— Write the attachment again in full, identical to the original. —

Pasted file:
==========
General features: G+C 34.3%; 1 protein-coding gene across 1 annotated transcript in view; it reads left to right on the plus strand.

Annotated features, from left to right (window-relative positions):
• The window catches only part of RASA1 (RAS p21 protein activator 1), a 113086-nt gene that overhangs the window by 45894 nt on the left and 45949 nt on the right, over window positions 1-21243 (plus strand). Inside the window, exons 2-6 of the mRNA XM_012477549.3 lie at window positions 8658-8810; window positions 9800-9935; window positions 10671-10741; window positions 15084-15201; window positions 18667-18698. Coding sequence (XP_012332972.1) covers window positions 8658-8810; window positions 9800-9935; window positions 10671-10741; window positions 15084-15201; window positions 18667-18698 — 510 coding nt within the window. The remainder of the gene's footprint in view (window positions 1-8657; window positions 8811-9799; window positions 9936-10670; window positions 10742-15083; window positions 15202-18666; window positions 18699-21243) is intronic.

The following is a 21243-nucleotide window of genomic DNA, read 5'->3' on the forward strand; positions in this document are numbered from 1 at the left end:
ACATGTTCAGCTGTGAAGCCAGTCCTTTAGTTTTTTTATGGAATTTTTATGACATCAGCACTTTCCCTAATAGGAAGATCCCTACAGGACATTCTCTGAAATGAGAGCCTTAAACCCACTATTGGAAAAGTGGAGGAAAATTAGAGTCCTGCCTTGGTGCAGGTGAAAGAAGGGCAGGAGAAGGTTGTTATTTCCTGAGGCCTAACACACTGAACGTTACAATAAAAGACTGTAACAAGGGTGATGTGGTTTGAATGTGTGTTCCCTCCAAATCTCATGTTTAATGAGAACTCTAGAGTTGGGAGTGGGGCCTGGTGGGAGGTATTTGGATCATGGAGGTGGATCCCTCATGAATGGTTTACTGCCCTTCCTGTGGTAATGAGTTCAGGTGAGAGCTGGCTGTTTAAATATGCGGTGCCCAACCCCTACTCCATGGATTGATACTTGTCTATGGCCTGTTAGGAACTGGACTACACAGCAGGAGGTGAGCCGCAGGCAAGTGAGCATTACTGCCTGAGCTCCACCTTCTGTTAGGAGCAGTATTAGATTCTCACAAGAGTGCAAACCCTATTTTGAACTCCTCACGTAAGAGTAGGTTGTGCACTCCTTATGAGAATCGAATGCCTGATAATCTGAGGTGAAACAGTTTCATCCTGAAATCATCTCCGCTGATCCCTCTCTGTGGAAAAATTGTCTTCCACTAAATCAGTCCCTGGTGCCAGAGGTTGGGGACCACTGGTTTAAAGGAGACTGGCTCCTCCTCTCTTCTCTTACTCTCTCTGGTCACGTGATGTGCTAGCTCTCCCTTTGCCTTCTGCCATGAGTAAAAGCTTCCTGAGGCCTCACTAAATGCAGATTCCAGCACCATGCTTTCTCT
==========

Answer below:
General features: G+C 34.3%; 1 protein-coding gene across 1 annotated transcript in view; it reads left to right on the plus strand.

Annotated features, from left to right (window-relative positions):
• The window catches only part of RASA1 (RAS p21 protein activator 1), a 113086-nt gene that overhangs the window by 45894 nt on the left and 45949 nt on the right, over window positions 1-21243 (plus strand). Inside the window, exons 2-6 of the mRNA XM_012477549.3 lie at window positions 8658-8810; window positions 9800-9935; window positions 10671-10741; window positions 15084-15201; window positions 18667-18698. Coding sequence (XP_012332972.1) covers window positions 8658-8810; window positions 9800-9935; window positions 10671-10741; window positions 15084-15201; window positions 18667-18698 — 510 coding nt within the window. The remainder of the gene's footprint in view (window positions 1-8657; window positions 8811-9799; window positions 9936-10670; window positions 10742-15083; window positions 15202-18666; window positions 18699-21243) is intronic.

The following is a 21243-nucleotide window of genomic DNA, read 5'->3' on the forward strand; positions in this document are numbered from 1 at the left end:
ACATGTTCAGCTGTGAAGCCAGTCCTTTAGTTTTTTTATGGAATTTTTATGACATCAGCACTTTCCCTAATAGGAAGATCCCTACAGGACATTCTCTGAAATGAGAGCCTTAAACCCACTATTGGAAAAGTGGAGGAAAATTAGAGTCCTGCCTTGGTGCAGGTGAAAGAAGGGCAGGAGAAGGTTGTTATTTCCTGAGGCCTAACACACTGAACGTTACAATAAAAGACTGTAACAAGGGTGATGTGGTTTGAATGTGTGTTCCCTCCAAATCTCATGTTTAATGAGAACTCTAGAGTTGGGAGTGGGGCCTGGTGGGAGGTATTTGGATCATGGAGGTGGATCCCTCATGAATGGTTTACTGCCCTTCCTGTGGTAATGAGTTCAGGTGAGAGCTGGCTGTTTAAATATGCGGTGCCCAACCCCTACTCCATGGATTGATACTTGTCTATGGCCTGTTAGGAACTGGACTACACAGCAGGAGGTGAGCCGCAGGCAAGTGAGCATTACTGCCTGAGCTCCACCTTCTGTTAGGAGCAGTATTAGATTCTCACAAGAGTGCAAACCCTATTTTGAACTCCTCACGTAAGAGTAGGTTGTGCACTCCTTATGAGAATCGAATGCCTGATAATCTGAGGTGAAACAGTTTCATCCTGAAATCATCTCCGCTGATCCCTCTCTGTGGAAAAATTGTCTTCCACTAAATCAGTCCCTGGTGCCAGAGGTTGGGGACCACTGGTTTAAAGGAGACTGGCTCCTCCTCTCTTCTCTTACTCTCTCTGGTCACGTGATGTGCTAGCTCTCCCTTTGCCTTCTGCCATGAGTAAAAGCTTCCTGAGGCCTCACTAAATGCAGATTCCAGCACCATGCTTTCTCT